Years ago I was a guest on a podcast talking about the Utah Jazz / San Antonio Spurs upcoming playoff match-up in the first round. On that podcast there was a fellow guest on who was a Spurs blogger. The far from hotly contested series mirrored how poorly contested the podcast went. I knew we were going to lose. Somehow it deviated into just talking about letting Danny Green beat you in a series. We were both joking around at that point. The joke is on us now, though. Danny Green had his ups and downs coming into the league. But in the NBA Finals he made a name for himself by putting his name in the history books. Bravo Danny! Some other guys really showed up big in the 2013 NBA Playoffs this year. Who could forget Stephen Curry leading his Golden State Warriors to a few 'never say die' games? When the Oklahoma City Thunder point guard Russell Westbrook when down Kevin Durant had to go into take-over mode. The Brooklyn Nets and New York Knicks were led by Deron Williams and Carmelo Anthony -- and both had crazy numbers this playoffs. I honestly had to triple check my numbers for them. Paul George and Roy Hibbert took care of business for the Indiana Pacers, while Zach Randolph and Marc Gasol showed the world that going big wasn't going out of style. The names in the lights were the Miami Heat trio of LeBron James, Dwyane Wade, and Chris Bosh -- but their role players helped them win another ring. And back to the Spurs, Tim Duncan and Tony Parker gave it their all, but they wouldn't have even been in the position to win games down the stretch it if wasn't for Kawhi Leonard and Danny Green.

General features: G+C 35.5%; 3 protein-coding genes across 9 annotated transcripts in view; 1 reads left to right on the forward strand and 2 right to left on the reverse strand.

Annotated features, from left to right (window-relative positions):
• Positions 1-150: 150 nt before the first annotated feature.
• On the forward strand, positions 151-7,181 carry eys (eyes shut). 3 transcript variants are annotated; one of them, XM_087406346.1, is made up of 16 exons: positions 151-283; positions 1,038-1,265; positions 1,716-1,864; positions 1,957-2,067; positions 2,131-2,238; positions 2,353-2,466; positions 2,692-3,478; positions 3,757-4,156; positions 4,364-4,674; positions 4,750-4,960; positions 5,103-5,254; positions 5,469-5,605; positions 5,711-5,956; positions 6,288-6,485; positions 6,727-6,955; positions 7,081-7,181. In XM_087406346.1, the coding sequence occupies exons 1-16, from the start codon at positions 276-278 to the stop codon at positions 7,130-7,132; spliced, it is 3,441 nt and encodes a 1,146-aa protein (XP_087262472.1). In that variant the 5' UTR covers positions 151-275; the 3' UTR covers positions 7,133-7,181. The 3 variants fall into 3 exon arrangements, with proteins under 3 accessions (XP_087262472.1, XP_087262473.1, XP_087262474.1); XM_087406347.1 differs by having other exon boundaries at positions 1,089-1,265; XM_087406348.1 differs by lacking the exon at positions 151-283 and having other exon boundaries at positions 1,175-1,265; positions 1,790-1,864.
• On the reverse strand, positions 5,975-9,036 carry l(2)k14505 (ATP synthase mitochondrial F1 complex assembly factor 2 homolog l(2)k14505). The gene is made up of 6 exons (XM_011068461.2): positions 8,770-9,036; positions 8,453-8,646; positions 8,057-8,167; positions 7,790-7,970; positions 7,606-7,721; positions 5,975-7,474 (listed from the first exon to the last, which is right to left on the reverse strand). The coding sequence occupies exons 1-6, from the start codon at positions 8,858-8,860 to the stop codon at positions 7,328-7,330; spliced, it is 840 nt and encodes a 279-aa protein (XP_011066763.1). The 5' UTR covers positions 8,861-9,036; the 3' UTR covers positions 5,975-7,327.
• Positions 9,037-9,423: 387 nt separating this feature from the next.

I collected the Top 46 players from the playoffs.
- Five players each from each NBA Finals team (Miami Heat, San Antonio Spurs);
- Four players each from the runner ups in the Conference Finals (Memphis Grizzlies, Indiana Pacers);
- Three players each from the losing second round teams (New York Knicks, Golden State Warriors, Oklahoma City Thunder, and Chicago Bulls);
- and Two players each from the first round exit teams (Milwaukee Bucks, Boston Celtics, Atlanta Hawks, Brooklyn Nets, Los Angeles Lakers, Los Angeles Clippers, Houston Rockets, and Denver Nuggets)
I've taken the time to chart out their stats so you can see how they helped their teams IN the playoffs. Then, because hey, it's me, I found out how much experience these players had in their early careers. You can't teach an old dog new tricks. After a certain age you can't house break a hound dog. You need to teach things early, or if you're the pup, you have to learn things by a certain age -- otherwise it will be too late.
As a learning leaning guy I think this is somewhat true for humans as well. Particularly when it comes to skill building.